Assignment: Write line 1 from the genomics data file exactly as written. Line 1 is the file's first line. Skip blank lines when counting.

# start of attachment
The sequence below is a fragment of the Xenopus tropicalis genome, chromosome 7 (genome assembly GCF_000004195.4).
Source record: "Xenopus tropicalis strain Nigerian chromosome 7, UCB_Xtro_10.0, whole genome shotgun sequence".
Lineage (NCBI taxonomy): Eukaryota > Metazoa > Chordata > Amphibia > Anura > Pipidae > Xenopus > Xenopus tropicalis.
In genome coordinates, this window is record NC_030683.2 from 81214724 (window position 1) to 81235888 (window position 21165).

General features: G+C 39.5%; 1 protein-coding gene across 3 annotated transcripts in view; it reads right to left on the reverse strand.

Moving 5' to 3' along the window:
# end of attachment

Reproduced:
The sequence below is a fragment of the Xenopus tropicalis genome, chromosome 7 (genome assembly GCF_000004195.4).